Other potential barriers include complex medical conditions in elderly patients, reluctance of elderly patients to add more medications, lack of access to BMD testing and inadequate time to address secondary prevention. Fear of possible side effects appears to be the most common reason for lack of initiation or discontinuation of osteoporosis medications. (17)

Risk Factors

Risk factors for osteoporosis can be broadly classified as:

  • Modifiable: Gonadal deficiency, anorexia nervosa, Vitamin D deficiency, exposure to certain medications (such as glucocorticoids and some anticonvulsants), sedentary lifestyle, cigarette smoking, alcohol intake;

  • Non-modifiable: Age, sex, BMI, ethnicity, family history.

Screening

Current guidelines recommend screening for:

  • All postmenopausal women, age >65 years;
  • All men age >70 years;
  • Postmenopausal women <65 years with clinical risk factors for fracture (previous non-traumatic fracture, glucocorticoid therapy, parental history of hip fracture, low body weight, current cigarette smoking, excessive alcohol consumption (>3 drinks/day), rheumatoid arthritis, known comorbidity causing secondary osteoporosis);
  • Delayed puberty;
  • Hypogonadism in men;
  • Early menopause in women;
  • Known comorbidity causing secondary osteoporosis (see Table 1 below).

General Approach to Evaluating Patients With Osteoporosis and Osteoporotic Fractures

All patients with or at risk for osteoporosis should have a complete skeletal history, risk factor assessment, physical examination (including fall assessment), laboratory studies to rule out possible secondary causes of bone loss, and a measurement of bone mineral density (BMD). The approach to the patient with an osteoporotic fracture incorporates these same basic clinical principles, but with the added intention to reduce their high future morbidity and mortality as well as to preserve function.

Skeletal History

A complete skeletal history should include documentation of previous fracture – how they were sustained (traumatic versus minimal trauma) and if delayed fracture healing occurred. Multiple falls, even in the absence of previous fracture, should be carefully explored for potential mechanisms. Previous diagnosis of osteoporosis, time since initial diagnosis, and previous or current treatments should be obtained. Other information from the skeletal history should include known bone deformities, complaints of bone or musculoskeletal pain, reduced mobility, height loss and current primary bone disorders. Other details related to fracture risk is formally obtained by a risk factor assessment.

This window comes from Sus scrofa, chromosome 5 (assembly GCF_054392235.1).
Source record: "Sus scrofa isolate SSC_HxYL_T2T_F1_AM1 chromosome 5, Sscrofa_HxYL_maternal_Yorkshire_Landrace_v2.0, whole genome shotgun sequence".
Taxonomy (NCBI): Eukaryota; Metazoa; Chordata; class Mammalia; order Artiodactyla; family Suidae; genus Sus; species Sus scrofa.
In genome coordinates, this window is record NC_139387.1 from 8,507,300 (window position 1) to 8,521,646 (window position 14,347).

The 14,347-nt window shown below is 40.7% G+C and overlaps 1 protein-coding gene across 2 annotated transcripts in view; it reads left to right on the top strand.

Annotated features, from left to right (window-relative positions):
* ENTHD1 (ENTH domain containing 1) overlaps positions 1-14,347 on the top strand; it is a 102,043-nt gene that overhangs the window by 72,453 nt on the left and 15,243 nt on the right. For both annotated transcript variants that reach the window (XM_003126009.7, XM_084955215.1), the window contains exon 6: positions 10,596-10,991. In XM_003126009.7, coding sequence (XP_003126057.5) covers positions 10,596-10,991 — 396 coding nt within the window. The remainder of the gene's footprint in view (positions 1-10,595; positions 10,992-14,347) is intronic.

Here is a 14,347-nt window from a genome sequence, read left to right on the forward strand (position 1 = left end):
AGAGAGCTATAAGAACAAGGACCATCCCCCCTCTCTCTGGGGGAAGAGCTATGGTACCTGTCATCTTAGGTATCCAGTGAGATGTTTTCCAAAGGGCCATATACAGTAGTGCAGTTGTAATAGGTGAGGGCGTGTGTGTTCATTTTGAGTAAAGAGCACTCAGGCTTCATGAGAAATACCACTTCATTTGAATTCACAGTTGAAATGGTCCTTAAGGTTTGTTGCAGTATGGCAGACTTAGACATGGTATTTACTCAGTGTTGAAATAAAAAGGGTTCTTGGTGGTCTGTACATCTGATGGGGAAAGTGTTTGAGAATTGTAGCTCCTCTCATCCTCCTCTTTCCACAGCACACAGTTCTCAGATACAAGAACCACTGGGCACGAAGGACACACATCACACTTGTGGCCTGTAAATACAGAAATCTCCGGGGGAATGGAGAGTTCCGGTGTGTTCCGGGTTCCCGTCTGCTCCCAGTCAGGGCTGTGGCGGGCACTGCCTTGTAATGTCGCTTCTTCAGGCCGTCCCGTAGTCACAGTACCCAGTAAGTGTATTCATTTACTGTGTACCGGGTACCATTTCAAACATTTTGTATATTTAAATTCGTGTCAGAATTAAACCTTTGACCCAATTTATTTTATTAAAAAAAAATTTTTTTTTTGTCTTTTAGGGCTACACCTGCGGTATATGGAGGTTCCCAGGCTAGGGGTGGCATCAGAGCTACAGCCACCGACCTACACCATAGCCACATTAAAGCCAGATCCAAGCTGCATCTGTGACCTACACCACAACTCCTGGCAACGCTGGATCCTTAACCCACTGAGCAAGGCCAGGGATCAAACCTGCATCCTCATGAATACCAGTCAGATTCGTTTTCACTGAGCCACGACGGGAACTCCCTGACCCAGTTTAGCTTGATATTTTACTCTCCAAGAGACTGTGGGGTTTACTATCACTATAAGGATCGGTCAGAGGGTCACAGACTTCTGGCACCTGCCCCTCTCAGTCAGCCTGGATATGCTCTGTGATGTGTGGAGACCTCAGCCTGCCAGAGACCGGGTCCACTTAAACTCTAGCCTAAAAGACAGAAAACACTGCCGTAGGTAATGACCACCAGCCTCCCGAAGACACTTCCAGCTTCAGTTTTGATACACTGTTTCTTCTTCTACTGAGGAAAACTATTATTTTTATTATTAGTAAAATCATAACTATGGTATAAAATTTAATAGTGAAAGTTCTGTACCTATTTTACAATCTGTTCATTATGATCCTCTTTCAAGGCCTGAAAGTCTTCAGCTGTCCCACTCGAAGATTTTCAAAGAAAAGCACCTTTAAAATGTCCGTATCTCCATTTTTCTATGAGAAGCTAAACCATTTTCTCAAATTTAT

Osteoporosis and fractures are less common in men due to their larger skeletons and bone loss starting later in life.

Risk Factor Assessment

The assessment of risk for bone loss and fractures can be divided into categories of personal risk factors, secondary medical conditions that cause bone loss and medications that adversely affect mineral metabolism and/or bone turnover. (19) (20)

Non-modifiable personal risk factors associated with osteoporosis include a family history of osteoporosis or fracture, low calorie intake or calcium/vitamin D deficient diet during formative years, personal history of fracture as an adult, increasing age, early menopause (<45 years old), late menarche (>16 years old), thin body frame, history of amenorrhea or irregular menstrual periods, female sex, white (and perhaps Asian) ancestry, history of prolonged periods of bed rest (or immobilization) and tallness.

As reflected by their inclusion in multiple algorithms that predict the need for bone mineral density (BMD) testing, age and body weight, as well as lifetime exposure to estrogen in women, are among the more important personal risk factors. (21)(22)(23)(24)(25)(26)

Osteoporosis and fractures are less common in men due to their larger skeletons, bone loss starting later in life, slower progression, and the absence of a rapid phase of bone loss as occurs in menopause; however, men have much higher mortality and chronic disability rates after a hip fracture. (27) They are also more likely to have a secondary cause of bone loss compared to women.